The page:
Events In History

Only town and major rural service centre in northern Hawke’s Bay, between Gisborne and Napier. Wairoa was originally a Māori settlement. The ancestral canoe Tākitimu travelled up the river and landed near where the Tākitimu meeting house now sits. The river was an important source of food for the community that grew on its banks. William Rhodes established a trading station there in 1839, and missionary William Williams first visited in 1841. A permanent mission station was established in 1844. Early European squatters ran sheep and traded flax. The town site (then called Clyde) was purchased by the government in 1864 and sections were sold to settlers in 1866. Members of the Māori Pai Mārire (Hauhau) faith arrived in the district around the same time and Wairoa became a colonial military base. In the twentieth century, Wairoa was constrained by its isolation and reliance on rural industries vulnerable to economic downturns.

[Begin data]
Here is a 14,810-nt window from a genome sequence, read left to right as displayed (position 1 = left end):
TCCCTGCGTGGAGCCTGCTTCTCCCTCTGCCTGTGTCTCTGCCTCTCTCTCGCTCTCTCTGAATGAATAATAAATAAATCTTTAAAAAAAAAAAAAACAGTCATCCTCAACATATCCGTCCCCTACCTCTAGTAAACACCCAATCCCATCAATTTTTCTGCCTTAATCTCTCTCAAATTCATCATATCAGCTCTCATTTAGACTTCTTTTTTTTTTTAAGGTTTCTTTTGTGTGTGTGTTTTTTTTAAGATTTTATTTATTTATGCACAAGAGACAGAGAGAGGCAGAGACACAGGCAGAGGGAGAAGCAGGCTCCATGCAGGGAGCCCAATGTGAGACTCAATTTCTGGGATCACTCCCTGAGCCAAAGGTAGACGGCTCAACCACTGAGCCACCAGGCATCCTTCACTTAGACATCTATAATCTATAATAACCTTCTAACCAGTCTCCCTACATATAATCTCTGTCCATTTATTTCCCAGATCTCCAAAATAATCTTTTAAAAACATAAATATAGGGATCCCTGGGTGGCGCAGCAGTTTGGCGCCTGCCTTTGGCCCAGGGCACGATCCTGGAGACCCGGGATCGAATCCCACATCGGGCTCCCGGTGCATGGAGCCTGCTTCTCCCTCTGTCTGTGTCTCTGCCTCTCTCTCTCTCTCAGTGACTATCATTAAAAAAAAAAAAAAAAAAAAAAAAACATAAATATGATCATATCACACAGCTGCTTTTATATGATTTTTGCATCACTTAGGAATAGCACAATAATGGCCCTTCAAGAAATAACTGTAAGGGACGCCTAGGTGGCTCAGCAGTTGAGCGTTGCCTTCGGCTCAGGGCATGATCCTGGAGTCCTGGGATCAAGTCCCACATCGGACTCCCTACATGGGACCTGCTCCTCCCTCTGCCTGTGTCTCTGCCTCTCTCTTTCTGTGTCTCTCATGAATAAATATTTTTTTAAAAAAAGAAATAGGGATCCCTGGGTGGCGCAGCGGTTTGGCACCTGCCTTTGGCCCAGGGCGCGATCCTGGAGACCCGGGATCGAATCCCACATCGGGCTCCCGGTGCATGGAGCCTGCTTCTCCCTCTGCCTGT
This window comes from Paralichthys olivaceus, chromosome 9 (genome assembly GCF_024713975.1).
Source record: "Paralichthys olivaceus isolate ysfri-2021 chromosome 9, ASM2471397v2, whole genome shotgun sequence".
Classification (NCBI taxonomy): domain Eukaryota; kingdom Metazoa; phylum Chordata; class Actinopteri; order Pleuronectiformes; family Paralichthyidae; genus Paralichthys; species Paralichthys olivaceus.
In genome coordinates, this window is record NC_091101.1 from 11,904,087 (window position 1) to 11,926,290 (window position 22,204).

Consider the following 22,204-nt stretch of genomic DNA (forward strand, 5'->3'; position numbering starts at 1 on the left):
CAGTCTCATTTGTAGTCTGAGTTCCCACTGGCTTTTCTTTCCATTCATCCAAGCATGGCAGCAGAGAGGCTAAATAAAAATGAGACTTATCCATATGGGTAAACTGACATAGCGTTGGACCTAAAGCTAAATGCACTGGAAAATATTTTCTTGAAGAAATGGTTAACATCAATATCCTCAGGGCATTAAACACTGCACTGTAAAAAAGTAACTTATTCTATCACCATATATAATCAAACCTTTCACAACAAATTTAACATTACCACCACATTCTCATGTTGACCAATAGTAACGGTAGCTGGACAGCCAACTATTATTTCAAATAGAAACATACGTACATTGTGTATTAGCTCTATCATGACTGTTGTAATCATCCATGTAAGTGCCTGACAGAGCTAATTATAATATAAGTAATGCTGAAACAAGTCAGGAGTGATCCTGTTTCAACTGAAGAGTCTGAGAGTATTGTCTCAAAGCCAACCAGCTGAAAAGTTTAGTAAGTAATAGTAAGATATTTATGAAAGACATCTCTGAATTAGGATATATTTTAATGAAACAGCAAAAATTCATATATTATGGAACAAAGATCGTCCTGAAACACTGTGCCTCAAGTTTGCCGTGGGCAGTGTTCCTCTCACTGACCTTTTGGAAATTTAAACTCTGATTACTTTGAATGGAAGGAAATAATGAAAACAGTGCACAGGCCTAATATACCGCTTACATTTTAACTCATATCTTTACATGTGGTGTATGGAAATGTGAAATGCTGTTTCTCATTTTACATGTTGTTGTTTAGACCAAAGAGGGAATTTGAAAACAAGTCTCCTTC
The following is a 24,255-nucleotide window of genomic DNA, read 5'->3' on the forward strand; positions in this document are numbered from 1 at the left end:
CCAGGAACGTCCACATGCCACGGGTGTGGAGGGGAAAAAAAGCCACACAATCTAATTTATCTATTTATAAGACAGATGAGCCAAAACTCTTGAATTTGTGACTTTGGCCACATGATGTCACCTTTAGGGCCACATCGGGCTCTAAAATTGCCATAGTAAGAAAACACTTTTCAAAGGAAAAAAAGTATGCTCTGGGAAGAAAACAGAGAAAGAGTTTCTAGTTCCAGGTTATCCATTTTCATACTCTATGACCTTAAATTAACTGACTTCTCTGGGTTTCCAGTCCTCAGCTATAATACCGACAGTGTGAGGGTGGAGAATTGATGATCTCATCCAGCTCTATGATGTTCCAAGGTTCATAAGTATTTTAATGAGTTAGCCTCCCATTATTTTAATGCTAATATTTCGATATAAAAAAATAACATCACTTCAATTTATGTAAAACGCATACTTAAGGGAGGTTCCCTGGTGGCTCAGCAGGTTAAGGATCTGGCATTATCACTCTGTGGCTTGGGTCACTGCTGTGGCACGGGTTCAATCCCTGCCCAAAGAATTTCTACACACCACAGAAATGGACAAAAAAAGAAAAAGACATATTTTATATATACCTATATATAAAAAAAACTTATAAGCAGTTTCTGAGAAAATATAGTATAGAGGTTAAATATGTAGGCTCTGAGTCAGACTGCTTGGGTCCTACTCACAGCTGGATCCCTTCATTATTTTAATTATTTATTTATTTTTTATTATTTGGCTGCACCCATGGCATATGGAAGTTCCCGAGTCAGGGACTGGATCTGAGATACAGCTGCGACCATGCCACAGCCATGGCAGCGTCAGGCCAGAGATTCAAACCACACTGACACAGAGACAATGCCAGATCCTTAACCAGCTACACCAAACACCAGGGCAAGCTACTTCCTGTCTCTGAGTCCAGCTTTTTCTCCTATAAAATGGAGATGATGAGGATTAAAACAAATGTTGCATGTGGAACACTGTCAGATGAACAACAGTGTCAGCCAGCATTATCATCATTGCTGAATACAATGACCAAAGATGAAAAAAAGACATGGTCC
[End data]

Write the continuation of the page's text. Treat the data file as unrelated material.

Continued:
Meaning of place name
Wai: river or stream; roa: long. One of the most common names in the country. Was called Clyde for a short while, following the vogue of naming Hawke's Bay settlements after figures involved in the Indian Mutiny.